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The COVID-19 pandemic has reopened the debate over the ineffectiveness of multilateral institutions, fuelled not only by the current crisis, but also by the prospect of US-China confrontation escalating, which could narrow the prospects for multilateralism.
At the time of the establishment of the Shanghai Cooperation Organisation (SCO), the main goal of the association was to combat such challenges as separatism, extremism and terrorism. At the SCO summit, chaired by Russia in a videoconference format on 10 November this year, these issues were raised. However, long before the pandemic, doubts arose about the effectiveness of the SCO and its ability to resolve specific issues in Eurasia. The uneasy relationship between India and Pakistan, which joined the organisation in 2017, as well as growing tensions between India and China, have only intensified this scepticism. In addition, the development of the SCO has been influenced by the different agendas of Russia and China: Moscow insists on focusing on security issues, while Beijing has focused more on economic issues.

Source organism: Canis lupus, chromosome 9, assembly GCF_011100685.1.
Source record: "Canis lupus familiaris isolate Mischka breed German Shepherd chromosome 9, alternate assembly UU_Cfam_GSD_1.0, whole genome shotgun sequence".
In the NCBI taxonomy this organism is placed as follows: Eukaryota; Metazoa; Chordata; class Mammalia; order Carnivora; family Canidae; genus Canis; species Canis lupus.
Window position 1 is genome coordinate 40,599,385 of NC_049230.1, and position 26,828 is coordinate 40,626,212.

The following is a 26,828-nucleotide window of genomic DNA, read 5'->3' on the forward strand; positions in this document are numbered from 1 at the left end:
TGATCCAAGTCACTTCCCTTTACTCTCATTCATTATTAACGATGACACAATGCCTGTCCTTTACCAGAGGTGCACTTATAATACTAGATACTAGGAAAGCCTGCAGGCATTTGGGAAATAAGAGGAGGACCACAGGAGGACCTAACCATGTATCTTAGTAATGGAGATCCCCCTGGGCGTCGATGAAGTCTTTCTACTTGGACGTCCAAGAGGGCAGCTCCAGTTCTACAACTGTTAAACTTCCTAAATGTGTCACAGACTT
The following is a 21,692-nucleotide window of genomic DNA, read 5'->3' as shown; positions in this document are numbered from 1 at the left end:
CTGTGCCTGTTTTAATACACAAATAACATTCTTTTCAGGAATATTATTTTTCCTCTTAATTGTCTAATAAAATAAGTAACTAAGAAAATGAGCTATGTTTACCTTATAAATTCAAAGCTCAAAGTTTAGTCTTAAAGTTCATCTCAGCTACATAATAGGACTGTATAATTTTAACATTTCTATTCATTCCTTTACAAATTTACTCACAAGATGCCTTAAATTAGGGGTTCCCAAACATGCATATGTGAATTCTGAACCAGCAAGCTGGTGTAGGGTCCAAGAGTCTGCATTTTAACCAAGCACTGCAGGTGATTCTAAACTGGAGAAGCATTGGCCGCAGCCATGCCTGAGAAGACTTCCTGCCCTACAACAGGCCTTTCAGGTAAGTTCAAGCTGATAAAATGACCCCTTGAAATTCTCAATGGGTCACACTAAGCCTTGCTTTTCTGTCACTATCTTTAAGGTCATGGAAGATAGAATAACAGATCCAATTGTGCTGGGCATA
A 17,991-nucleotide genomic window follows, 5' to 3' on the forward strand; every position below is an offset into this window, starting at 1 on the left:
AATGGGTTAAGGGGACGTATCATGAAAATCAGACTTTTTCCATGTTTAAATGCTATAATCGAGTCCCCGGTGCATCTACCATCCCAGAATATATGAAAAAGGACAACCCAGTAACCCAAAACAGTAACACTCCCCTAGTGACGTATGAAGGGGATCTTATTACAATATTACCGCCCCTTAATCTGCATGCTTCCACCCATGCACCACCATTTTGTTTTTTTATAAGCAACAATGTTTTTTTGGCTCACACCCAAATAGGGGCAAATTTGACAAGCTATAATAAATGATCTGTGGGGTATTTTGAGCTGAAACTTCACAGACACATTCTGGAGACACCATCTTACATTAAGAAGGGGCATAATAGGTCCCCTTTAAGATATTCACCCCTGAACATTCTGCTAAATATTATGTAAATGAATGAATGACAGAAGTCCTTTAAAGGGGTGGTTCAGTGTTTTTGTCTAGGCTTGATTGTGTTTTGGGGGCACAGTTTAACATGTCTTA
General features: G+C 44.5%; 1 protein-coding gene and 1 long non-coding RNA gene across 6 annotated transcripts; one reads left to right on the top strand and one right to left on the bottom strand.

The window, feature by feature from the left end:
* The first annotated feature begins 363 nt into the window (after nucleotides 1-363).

• Will the SCO be able to focus its attention on the original intentions that served as the basis for establishing the organisation?
• How do India and Russia perceive the rise of China; is there a risk of its transformation into a regional hegemon?
• Which multilateral organisations may become stronger in a changing world order? Will the SCO be one such group?